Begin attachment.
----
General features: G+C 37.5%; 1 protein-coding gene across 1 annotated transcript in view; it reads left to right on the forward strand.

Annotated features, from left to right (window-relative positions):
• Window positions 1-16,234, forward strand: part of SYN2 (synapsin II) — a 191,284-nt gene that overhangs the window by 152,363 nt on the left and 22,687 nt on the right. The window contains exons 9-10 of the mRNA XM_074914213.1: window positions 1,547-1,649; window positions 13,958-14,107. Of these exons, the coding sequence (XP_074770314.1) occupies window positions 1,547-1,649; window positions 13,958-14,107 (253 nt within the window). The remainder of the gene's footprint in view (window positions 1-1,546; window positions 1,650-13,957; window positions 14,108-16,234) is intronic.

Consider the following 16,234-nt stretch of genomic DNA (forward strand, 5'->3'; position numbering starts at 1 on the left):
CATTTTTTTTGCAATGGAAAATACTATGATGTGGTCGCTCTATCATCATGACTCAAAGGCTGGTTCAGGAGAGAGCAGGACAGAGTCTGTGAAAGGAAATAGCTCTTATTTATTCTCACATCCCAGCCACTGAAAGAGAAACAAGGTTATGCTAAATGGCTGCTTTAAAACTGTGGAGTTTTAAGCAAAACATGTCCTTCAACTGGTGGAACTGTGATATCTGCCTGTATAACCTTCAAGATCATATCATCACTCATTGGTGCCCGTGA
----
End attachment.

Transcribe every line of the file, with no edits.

General features: G+C 37.5%; 1 protein-coding gene across 1 annotated transcript in view; it reads left to right on the forward strand.

Annotated features, from left to right (window-relative positions):
• Window positions 1-16,234, forward strand: part of SYN2 (synapsin II) — a 191,284-nt gene that overhangs the window by 152,363 nt on the left and 22,687 nt on the right. The window contains exons 9-10 of the mRNA XM_074914213.1: window positions 1,547-1,649; window positions 13,958-14,107. Of these exons, the coding sequence (XP_074770314.1) occupies window positions 1,547-1,649; window positions 13,958-14,107 (253 nt within the window). The remainder of the gene's footprint in view (window positions 1-1,546; window positions 1,650-13,957; window positions 14,108-16,234) is intronic.

Consider the following 16,234-nt stretch of genomic DNA (forward strand, 5'->3'; position numbering starts at 1 on the left):
CATTTTTTTTGCAATGGAAAATACTATGATGTGGTCGCTCTATCATCATGACTCAAAGGCTGGTTCAGGAGAGAGCAGGACAGAGTCTGTGAAAGGAAATAGCTCTTATTTATTCTCACATCCCAGCCACTGAAAGAGAAACAAGGTTATGCTAAATGGCTGCTTTAAAACTGTGGAGTTTTAAGCAAAACATGTCCTTCAACTGGTGGAACTGTGATATCTGCCTGTATAACCTTCAAGATCATATCATCACTCATTGGTGCCCGTGA